These Are Your Rights During During a Lengthy Tarmac Delay

a plane sitting on the tarmac of an airport runway

Being stuck on a plane for nearly eight hours before the flight has even left the ground is among our top traveling nightmares. And fliers on last week’s Delta flight 2385 out of New York’s John F. Kennedy International Airport to Miami lived through it.

Many of the passengers on that flight posted on social media that the experience was understandably a miserable one. “Kids and young families on the plane, terribly frustrated,” Juan Andres Ahmad tweeted. “NO food. Cabin crew offers nothing but excuses. Horrifying experience.” While the plane was stuck on the tarmac, tensions grew and several passengers reportedly got into an altercation. The crew was forced to call the Port Authority Police. One video posted on Twitter shows the aftermath of the confrontation, with angry passengers yelling at the officers and crew.

Though there are tarmac delay rules to prevent airlines from holding passengers on grounded planes that long, the reality is that situations like this still occur, as we saw last week. So was this Delta’s fault and do passengers have any recourse? Here’s what you need to know if a similar experience happens to you.

How long can my flight be held on the tarmac?

According to the U.S. Department of Transportation (DOT), there are tarmac delay rules that U.S. airlines must follow: carriers are not allowed to hold a domestic flight on the tarmac for more than three hours and an international flight for more than four hours, barring a couple of exceptions (like if the pilot deems it’s for a safety reason). “After a tarmac delay of two hours, passengers must be provided with food, water, operational lavatories, and medical care (if medical care is needed),” says a spokesperson for air passenger rights group AirHelp. “After a tarmac delay of three hours in the U.S. or four hours outside of the U.S., passengers must be given the option to deplane.”

Delta says it abided by all of these regulations. “Customers were offered both water and snack service while on the tarmac and were also offered the chance to take a bus back to the terminal given the plane was parked on a remote pad for quite some time,” the carrier told CBS News in a statement, noting that the plane was delayed due to weather.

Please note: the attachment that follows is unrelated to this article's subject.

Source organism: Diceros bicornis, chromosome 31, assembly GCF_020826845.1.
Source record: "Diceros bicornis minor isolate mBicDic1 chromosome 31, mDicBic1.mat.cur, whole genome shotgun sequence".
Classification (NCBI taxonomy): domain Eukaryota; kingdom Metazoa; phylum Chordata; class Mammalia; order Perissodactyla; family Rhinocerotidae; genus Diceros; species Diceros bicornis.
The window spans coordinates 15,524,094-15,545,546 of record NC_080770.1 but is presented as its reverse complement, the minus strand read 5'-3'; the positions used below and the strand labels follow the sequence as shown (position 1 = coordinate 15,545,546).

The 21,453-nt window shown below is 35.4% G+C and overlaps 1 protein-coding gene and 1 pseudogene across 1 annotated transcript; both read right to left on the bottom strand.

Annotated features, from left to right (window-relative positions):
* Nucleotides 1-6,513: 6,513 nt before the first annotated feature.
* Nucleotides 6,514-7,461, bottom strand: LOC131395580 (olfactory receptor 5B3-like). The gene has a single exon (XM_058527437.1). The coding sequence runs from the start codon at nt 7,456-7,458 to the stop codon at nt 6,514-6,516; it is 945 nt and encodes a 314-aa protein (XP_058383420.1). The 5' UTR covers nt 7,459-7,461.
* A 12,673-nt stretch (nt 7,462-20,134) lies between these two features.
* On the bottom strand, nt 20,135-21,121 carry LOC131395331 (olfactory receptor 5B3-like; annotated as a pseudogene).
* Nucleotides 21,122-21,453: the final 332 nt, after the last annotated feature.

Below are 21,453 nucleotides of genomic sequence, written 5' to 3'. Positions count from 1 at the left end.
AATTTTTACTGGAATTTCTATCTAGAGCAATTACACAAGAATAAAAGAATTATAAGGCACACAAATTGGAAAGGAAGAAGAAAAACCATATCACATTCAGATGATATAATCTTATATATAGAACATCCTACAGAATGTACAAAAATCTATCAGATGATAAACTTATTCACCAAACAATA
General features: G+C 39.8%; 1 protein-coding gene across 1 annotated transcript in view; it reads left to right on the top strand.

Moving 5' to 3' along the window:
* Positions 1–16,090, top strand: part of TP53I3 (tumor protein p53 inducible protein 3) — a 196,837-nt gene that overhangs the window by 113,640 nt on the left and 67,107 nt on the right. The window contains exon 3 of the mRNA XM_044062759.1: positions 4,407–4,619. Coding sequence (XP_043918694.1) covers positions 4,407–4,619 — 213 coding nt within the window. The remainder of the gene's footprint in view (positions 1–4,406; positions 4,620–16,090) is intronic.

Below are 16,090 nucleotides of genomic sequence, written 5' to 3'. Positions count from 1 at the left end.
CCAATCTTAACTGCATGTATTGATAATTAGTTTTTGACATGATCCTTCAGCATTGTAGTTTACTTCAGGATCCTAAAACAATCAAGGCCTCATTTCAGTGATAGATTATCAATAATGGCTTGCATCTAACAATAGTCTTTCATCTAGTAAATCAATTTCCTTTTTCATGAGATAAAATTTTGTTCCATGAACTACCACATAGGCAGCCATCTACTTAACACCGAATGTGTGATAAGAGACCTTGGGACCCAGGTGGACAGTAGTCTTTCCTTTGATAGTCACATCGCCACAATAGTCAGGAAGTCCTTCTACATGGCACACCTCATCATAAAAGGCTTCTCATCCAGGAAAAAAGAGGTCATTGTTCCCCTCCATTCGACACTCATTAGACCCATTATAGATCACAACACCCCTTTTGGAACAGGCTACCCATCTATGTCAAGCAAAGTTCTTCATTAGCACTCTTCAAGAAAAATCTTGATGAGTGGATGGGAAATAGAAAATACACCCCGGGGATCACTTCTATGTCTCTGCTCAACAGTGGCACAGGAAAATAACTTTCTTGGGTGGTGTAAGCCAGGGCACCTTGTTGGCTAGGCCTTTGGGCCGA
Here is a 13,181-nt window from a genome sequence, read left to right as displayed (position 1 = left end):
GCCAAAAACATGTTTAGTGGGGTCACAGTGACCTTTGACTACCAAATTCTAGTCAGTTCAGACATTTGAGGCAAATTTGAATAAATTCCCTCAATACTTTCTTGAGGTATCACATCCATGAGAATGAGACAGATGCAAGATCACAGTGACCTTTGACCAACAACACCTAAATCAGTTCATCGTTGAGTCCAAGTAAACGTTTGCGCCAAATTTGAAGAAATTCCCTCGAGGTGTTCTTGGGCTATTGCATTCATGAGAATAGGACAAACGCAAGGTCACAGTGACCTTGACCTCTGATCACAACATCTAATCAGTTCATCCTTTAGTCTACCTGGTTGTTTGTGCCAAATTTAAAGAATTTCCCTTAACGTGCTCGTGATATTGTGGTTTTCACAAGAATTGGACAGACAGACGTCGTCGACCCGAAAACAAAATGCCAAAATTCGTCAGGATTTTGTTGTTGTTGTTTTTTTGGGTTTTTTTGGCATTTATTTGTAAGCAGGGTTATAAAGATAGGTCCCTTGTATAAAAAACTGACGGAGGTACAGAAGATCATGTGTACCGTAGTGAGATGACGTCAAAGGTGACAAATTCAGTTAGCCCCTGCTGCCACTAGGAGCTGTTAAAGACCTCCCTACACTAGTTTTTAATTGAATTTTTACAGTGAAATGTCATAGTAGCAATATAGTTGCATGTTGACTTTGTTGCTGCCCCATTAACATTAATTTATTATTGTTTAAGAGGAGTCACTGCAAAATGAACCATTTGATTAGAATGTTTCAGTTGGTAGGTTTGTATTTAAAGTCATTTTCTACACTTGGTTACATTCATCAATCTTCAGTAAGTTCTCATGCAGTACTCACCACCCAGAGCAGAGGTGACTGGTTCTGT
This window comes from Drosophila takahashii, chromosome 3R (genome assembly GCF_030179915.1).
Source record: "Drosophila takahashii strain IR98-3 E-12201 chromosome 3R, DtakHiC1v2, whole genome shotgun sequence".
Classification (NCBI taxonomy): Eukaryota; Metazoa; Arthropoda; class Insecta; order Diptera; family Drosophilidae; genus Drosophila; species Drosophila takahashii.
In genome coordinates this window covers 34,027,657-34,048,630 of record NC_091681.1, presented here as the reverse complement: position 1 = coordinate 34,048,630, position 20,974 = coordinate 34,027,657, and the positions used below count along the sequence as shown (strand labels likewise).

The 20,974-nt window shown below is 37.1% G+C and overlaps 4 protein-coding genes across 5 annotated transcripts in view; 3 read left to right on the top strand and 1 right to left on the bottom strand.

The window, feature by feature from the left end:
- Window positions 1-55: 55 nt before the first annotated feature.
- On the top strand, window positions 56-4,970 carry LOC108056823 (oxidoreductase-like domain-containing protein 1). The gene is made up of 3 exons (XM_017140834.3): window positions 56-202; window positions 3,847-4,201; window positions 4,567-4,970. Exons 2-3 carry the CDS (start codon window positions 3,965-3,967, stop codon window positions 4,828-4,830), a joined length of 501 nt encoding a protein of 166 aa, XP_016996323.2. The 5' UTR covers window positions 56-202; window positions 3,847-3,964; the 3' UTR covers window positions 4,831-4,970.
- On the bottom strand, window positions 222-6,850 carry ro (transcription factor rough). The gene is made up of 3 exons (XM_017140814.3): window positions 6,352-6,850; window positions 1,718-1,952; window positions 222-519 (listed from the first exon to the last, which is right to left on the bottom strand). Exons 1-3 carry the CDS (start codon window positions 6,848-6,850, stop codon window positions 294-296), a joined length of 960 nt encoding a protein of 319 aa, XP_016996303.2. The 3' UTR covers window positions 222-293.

Can I get off the plane during a tarmac delay?

Offering to bus passengers back to the terminal after three hours is likely enough to meet air regulators’ requirements, but it is not always the best option for travelers. “In this case, it appears that the airline technically complied with law,” the AirHelp spokesperson says. “However, U.S. law provides air passengers little protections against airlines, which makes instances like this challenging.”

Making matters more complicated? If a passenger does choose to leave the plane, the airline is not obligated to let the passenger back on board. This means a passenger who chooses to deplane can miss their flight and be separated from any checked luggage. “In a situation where a passenger disembarks and the plane departs, it is the passengers’ responsibility to find another flight,” the AirHelp spokesperson says. You would also be responsible for contacting the airline and arranging the return of any luggage that departed, too. So getting off the plane is not always the easiest option.

My plane was held longer than three hours. What can I do?

Passengers always have the option to file a complaint against an airline if they feel they’ve been mistreated—and may be compensated if the airline agrees. Contact the airline via mail or email to register your complaint—or use an advocate company like AirHelp to file a complaint on your behalf, but be aware they’ll take a cut of any payout. The airline then has 60 days to respond, and if they don’t or if you are not happy with the response, you can register a complaint with the DOT. “Whether or not the airline technically met the requirements, passengers should take action by filing a complaint,” the AirHelp spokesperson says. “If enough people complain, they could positively impact future changes to the law.”

How often do these delays happen?

Though these situations can be dramatic, they fortunately don’t occur too often. “These extra-long tarmac delays are now exceptionally rare,” says Mike Boyd, an aviation consultant. “This one Delta incident was one departure out of the 171,000 flights they operate annually at JFK. While typically, these are due to operational screw-ups—human error, where decisions fall through the cracks—it isn’t accurate to imply that these are intrinsic parts of air travel.”

American Airlines and Southwest Airlines have also faced these miserable operational issues in the past. Those two, along with Delta, are among the U.S. carriers that have in the past been fined by the DOT for “lengthy” tarmac delays. Delta was fined $750,000 in March for 11 flights delayed for hours on the tarmac between January 2017 and February 2018, although most of those delays were connected to a power outage in Atlanta, Delta’s main hub, that crippled the airline’s gate and flight dispatch systems.

American was fined $1 million in March for 13 long tarmac delays between December 2015 and January 2017. Southwest was fined $1.6 million in 2015 for hours-long tarmac delays of 16 aircraft at Chicago’s Midway Airport.

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